5. not needed until 100k miles
    6. not needed
    7. not needed (spark plugs change at 120k miles)
     
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  6. jcoasternut

    jcoasternut Junior Member

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    Thanks for your quick reply. I am totally unmechanically inclined. I feel the prices are high, but I have always had the prius serviced at our local Toyota dealer. I guess I should shop around for the belt replacement and transmission fluid exchange.
    Thanks again !!
    John
     
  7. mdreinders

    mdreinders Junior Member

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    I have a 2008 and am being asked about my 60K (I have about 67K now). Here is what one of my local dealers will do for $289.99 plus tax and shop expense plus a 10% off coupon thru 10/31/14:

    - OIL CHANGE AND FILTER
    - TIRES ARE ROTATED AND BALANCED
    - AIR FILTER IS REPLACED
    - CABIN FILTER IS REPLACED
    - BATTERY SERVICE WITH RECHARGE AND POST CLEANING AND PROTECTED SPRAYED
    - BRAKES ARE CLEANED LUBED AND ADJUSTED WITH CABLE SET BACK TO FACTORY SPECS
    - CARBON IS CLEANED FROM THROTTLE PLATE AND BORE
    - INJECTORS ARE CLEANED AND SPRAY HEADS DECARBONIZED BACK TO BEST POINT COMBUSTION STAGE
    - VEHICLE IS COMPLETELY INSPECTED FROM A SENIOR OR MASTER TECH

    Thoughts? Sounds like the 1st four are the only necessary. I can do the cabin filter. I can wait for the oil change and tore rotation, too.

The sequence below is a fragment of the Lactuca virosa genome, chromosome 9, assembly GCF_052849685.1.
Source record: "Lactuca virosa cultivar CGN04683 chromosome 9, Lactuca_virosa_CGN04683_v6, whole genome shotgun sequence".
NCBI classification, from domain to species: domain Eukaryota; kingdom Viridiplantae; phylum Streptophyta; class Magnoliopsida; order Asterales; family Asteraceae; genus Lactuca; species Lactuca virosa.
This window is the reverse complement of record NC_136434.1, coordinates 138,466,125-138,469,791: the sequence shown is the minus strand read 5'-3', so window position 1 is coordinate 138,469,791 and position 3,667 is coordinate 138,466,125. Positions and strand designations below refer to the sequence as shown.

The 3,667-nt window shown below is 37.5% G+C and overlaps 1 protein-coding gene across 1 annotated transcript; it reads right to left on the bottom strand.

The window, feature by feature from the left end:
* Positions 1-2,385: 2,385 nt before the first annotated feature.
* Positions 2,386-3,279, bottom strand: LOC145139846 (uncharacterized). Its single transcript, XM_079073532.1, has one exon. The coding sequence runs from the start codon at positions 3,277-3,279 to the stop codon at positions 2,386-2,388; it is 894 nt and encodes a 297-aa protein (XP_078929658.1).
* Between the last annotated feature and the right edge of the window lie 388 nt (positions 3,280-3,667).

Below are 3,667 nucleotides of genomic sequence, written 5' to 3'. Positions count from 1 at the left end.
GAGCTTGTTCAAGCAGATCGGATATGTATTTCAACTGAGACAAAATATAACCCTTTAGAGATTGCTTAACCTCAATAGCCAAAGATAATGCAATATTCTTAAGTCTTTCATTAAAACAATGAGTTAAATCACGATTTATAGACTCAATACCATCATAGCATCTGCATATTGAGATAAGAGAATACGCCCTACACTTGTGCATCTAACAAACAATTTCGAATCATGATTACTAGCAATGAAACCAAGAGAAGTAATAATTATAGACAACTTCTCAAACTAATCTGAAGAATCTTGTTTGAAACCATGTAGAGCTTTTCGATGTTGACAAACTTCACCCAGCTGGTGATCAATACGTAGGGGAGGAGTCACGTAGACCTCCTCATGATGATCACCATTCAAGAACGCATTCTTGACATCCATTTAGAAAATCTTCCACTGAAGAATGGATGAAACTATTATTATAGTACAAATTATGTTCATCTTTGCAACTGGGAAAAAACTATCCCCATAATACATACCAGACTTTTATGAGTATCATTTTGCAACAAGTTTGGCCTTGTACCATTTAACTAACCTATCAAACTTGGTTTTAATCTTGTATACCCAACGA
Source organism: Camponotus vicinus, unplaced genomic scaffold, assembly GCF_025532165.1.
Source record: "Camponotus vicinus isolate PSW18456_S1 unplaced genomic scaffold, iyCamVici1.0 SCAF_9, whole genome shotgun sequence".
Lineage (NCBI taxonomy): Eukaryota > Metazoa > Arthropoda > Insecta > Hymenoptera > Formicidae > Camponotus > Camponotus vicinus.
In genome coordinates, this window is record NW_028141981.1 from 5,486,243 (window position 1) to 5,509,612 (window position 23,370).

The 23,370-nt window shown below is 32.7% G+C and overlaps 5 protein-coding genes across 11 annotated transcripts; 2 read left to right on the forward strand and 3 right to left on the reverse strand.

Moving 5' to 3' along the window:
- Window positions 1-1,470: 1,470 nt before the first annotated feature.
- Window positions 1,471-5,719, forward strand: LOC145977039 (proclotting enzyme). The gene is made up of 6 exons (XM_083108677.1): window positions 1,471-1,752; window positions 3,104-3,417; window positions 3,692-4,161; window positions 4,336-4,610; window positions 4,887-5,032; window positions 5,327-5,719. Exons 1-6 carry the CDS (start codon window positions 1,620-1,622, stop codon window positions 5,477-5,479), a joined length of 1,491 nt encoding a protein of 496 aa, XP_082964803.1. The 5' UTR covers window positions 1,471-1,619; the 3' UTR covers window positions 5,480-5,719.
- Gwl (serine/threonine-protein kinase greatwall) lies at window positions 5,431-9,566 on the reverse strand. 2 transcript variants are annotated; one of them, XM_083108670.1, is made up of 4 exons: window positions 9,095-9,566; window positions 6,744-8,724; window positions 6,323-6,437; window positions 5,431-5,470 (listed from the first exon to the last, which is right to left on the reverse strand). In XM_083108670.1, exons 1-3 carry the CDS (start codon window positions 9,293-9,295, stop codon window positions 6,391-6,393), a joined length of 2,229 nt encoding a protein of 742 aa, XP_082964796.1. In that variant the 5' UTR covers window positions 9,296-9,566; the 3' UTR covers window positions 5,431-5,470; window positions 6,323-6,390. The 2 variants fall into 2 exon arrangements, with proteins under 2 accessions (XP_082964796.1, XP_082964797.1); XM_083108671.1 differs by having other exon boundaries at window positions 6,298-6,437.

Thank you for any assistance you may have...

    Michael R.
     
  8. Okinawa

    Okinawa Senior Member

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    My opinion. I think you are right, only the first 4 are necessary. You can change the cabin filter and engine air filter if they are needed. I would pass on the rest of it. Auto Zone has Chevron Techron fuel system cleaner on sale, 2 for 4 dollars. I would put a container of that in the gas tank and that would be it.
     
  9. dolj

    dolj Senior Member

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    Air filter and cabin filter you can do yourself in 10 min flat. I'd do the battery service myself, but the brake service would be worth doing. The throttle body clean I'd only do if you thought it needed it. I wouldn't bother with the injector clean unless there was some problem manifesting that would indicate it was required.

    My $0.02 worth.
     
  10. H-lover

    H-lover New Member

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    I use to make service to my 2004 prius 144.000 km now,by my self.i went to Toyota dealer for change water pump and replace engine coolant and also for 2 recalls and change inverter and coolant.also for front wheel bearing that's all it's easy to make the usually service by your self brakes spark plugs oil etc
     
  11. tundrwd

    tundrwd Member

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    I have an '09 that is at 98,500 miles, so I'm looking into the various things needed, and when. Read the first page, and a few other posts, and believe I need to do the following at 100K (or thereabouts):

    1. Inspect brakes, dust covers, joints/boots, etc.
    2. Oil change (I've been doing these myself since I passed 36K miles).
    3. Replace engine/inverter coolant
    4. Drain/fill transaxle fluid
    5. PCV valve replace(?)
    6. Replace serpentine belt
    7. Spark plugs/cables(?)